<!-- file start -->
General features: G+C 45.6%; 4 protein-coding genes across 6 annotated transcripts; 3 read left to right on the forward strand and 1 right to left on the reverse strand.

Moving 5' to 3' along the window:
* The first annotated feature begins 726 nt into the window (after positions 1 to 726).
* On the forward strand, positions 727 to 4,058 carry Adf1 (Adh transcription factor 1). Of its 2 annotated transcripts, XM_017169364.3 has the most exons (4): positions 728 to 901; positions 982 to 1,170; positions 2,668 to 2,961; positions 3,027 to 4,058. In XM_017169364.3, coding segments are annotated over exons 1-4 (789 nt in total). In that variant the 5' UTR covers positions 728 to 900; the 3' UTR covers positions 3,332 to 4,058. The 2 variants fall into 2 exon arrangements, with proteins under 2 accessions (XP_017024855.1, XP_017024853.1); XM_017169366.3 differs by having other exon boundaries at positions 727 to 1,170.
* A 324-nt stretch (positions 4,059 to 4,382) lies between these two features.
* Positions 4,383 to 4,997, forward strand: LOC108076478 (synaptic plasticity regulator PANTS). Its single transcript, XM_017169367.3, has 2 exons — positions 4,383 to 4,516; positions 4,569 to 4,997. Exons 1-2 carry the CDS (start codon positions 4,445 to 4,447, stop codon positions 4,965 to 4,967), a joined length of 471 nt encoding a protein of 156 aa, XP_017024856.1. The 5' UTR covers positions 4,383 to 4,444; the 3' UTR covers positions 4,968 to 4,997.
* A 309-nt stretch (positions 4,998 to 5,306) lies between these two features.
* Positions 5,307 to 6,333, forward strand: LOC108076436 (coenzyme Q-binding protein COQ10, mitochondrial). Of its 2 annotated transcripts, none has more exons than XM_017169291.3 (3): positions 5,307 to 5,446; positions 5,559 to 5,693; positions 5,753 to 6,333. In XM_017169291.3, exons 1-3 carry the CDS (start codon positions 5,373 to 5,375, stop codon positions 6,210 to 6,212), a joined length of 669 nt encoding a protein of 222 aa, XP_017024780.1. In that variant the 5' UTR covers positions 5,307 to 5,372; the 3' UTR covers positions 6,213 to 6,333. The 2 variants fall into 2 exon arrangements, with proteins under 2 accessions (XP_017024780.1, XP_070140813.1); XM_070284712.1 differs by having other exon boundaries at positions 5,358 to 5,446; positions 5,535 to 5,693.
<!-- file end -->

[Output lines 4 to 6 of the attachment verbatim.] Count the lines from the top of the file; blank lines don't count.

* On the forward strand, positions 727 to 4,058 carry Adf1 (Adh transcription factor 1). Of its 2 annotated transcripts, XM_017169364.3 has the most exons (4): positions 728 to 901; positions 982 to 1,170; positions 2,668 to 2,961; positions 3,027 to 4,058. In XM_017169364.3, coding segments are annotated over exons 1-4 (789 nt in total). In that variant the 5' UTR covers positions 728 to 900; the 3' UTR covers positions 3,332 to 4,058. The 2 variants fall into 2 exon arrangements, with proteins under 2 accessions (XP_017024855.1, XP_017024853.1); XM_017169366.3 differs by having other exon boundaries at positions 727 to 1,170.
* A 324-nt stretch (positions 4,059 to 4,382) lies between these two features.
* Positions 4,383 to 4,997, forward strand: LOC108076478 (synaptic plasticity regulator PANTS). Its single transcript, XM_017169367.3, has 2 exons — positions 4,383 to 4,516; positions 4,569 to 4,997. Exons 1-2 carry the CDS (start codon positions 4,445 to 4,447, stop codon positions 4,965 to 4,967), a joined length of 471 nt encoding a protein of 156 aa, XP_017024856.1. The 5' UTR covers positions 4,383 to 4,444; the 3' UTR covers positions 4,968 to 4,997.